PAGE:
You know it’s there, but you rarely give it a thought-unless the temperature inside your house won’t stay at a comfortable level.

We’re talking about the insulation in your home’s walls, attic, and beneath its floors. If there’s not enough insulation, it can be added to an existing home. However, the best time to make sure your house is thoroughly insulated is during construction.

The U.S. Department of Energy estimates that heating and cooling make up 50% to 70% of energy use in the typical American home. Inadequate insulation and air leakage can cause much of this energy to escape, leading to high utility bills. For the sake of the environment, your wallet, and your family’s comfort, make the proper insulation of your new home a top priority… To read more, Click Here.

How Does it Work?
Most home insulation is a fluffy material like fiberglass or cellulose that holds in pockets of air and slows the passage of both heat and cold.  Although the proper insulation will do a good job of keeping your house warm in the winter and cool in the summer, it can’t do it alone. Air moving through the walls will rob the insulation of much of its ability to insulate. To keep moving air out, your house must have an air barrier between the insulation and the siding to allow water vapor to escape, but prevent air from getting in.

But insulation and air barriers can’t do it all. In colder climates, the wall insulation has to be sandwiched between the air barrier and an interior vapor barrier, which usually is simple plastic sheeting. Air and vapor barriers then work together to make sure the insulation does its job properly. The vapor barrier keeps water vapor (from washing and drying, cooking, showering, breathing) inside the house, where it can be properly vented.

The measurement of insulation ability to resist heat flow is called its R-value. This number can differ due to type of material, its thickness, its density, and how well it was installed. Other factors that impact insulation’s R-value include the quality of construction, the other materials that go into the wall such as brick or wood siding, plywood sheathing, drywall, and even paint.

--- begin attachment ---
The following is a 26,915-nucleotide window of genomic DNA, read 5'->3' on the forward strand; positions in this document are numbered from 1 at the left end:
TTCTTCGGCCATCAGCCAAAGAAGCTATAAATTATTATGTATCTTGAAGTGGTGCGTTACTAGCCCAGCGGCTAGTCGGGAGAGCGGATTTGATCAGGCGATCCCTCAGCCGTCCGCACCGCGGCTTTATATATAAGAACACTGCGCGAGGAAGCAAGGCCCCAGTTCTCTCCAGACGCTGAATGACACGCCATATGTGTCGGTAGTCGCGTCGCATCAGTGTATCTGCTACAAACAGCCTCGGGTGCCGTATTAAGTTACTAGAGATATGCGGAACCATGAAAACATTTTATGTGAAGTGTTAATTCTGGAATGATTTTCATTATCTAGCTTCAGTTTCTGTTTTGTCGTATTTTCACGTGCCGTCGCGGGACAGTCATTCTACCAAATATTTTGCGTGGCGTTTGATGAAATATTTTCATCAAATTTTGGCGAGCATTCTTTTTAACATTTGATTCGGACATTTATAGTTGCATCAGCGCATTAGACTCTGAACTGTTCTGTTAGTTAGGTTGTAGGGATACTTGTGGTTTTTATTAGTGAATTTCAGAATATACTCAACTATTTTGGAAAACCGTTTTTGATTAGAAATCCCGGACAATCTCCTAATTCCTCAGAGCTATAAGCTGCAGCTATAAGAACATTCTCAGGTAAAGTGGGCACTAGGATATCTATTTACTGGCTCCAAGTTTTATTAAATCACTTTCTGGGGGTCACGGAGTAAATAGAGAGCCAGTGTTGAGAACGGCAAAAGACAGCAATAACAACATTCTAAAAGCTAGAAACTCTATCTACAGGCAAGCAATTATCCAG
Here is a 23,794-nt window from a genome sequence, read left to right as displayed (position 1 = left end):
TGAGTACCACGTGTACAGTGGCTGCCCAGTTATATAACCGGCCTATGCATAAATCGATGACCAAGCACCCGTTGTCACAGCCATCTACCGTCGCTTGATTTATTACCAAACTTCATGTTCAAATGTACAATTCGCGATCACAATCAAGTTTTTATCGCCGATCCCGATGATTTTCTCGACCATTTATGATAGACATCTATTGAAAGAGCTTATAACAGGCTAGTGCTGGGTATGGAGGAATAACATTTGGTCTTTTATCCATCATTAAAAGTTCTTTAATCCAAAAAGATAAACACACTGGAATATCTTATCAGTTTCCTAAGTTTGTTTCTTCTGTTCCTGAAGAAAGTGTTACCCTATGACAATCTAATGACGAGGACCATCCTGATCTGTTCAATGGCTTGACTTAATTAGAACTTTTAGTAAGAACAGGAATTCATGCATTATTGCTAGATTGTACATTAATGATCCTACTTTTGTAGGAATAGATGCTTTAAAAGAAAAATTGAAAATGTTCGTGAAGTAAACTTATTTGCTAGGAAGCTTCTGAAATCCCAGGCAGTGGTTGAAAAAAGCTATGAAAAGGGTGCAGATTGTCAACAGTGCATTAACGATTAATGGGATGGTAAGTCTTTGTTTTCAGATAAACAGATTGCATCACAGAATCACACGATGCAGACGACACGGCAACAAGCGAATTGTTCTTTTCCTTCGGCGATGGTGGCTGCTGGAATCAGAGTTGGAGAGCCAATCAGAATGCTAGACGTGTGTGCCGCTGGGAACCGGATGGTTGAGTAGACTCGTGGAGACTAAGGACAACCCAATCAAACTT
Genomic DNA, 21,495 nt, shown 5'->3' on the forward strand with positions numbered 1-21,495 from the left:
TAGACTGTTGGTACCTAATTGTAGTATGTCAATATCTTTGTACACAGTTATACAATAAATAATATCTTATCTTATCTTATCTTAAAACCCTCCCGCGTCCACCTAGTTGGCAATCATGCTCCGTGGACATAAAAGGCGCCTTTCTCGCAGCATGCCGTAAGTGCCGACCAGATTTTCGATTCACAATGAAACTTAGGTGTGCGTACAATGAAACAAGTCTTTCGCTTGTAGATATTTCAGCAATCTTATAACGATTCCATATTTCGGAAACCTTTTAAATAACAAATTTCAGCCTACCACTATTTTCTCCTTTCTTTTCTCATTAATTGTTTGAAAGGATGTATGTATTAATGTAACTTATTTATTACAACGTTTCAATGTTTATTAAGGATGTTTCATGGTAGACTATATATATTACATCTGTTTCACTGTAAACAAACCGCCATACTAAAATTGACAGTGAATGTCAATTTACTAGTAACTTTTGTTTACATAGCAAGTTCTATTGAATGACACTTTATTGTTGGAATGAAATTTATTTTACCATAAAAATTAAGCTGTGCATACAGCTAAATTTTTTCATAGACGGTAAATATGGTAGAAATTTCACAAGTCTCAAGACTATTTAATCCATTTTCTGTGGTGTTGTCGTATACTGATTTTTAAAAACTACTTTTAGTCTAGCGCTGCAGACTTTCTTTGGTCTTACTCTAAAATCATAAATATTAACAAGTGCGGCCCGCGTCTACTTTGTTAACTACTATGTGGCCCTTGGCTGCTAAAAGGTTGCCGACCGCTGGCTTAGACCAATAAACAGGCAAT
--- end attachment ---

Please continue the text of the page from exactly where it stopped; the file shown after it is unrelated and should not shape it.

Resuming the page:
The best time to think about which insulation you will use is during new home construction.

The Basic Types of Insulation
Fiberglass

Fiberglass insulation, which is available in blankets, batts, or as a loose-fill, is the most common insulating material. The glass fibers do not absorb moisture, although moisture vapor can pass through and condense on cold surfaces if proper construction measures are not taken. Although fiberglass is noncombustible, if a flammable kraft facing is used it must be covered with gypsum board. Correctly installed, the lightweight fiberglass does not settle.  Fiberglass batts and blankets are designed to fit in the standard spaces between studs and often come with a kraft paper facing that includes a flange for stapling the insulation to the studs, joists, or rafters. Batts are pre-cut to set lengths; blankets are continuous rolls. The R-value of batt fiberglass is approximately 3.1 to 4.5 per inch of thickness. Loose-fill fiberglass is a fluffy substance that conforms to the space in which it is blown.  Loose-fill is effective in filling hard-to-reach or irregular spaces. The R-value of loose-fill can range from 2.2 to 2.7 per inch.

 Cellulose
Cellulose is fiberglass’ main rival and the environmentalist’s friend. It is also less expensive to produce than fiberglass. Made from recycled wood fiber, chiefly newspaper, cellulose effectively insulates and when really packed into a wall cavity, can even air seal the wall.  Cellulose is blown in or poured in, and its small particles snugly fill open cavities, flowing around obstacles such as wires, pipes, or nails. It is chemically treated to withstand fire, corrosion, mold, and even insects and rodents. Cellulose can even help reduce air leakage if it is installed according to the proper density requirements. The R-value of properly installed cellulose is 3.6 to 3.8 per inch.

Foam Insulation
Foam insulation has a range of R-values, from R-4 to R-8 per inch, which is two to three times higher than most other types of insulation. Made from molded expanded polystyrene, extruded polystyrene, or a type of urethane foam insulation is available in spray-on and rigid board forms.  Sprayed-on foam insulation expands to fill even the hardest-to-reach spots.

There are potential problems with foam insulation. Some types fall prey to moisture, so installing a vapor-diffusion retarder or caulking around boards may be required. Also, some insects find foam insulation quite habitable and tunnel into it, though some manufacturers treat the foam with an insecticide. And while it is difficult to ignite foam, once it is lit, foam burns quickly and produces dark and heavy smoke.

Sprayed-on foam is usually some type of urethane and is sprayed on wet, quickly expanding to fill the cavity. In addition, a type of liquid foam can be poured into wall openings, where it expands to fill every little nook, making it more effective than its counterparts at stopping air infiltration.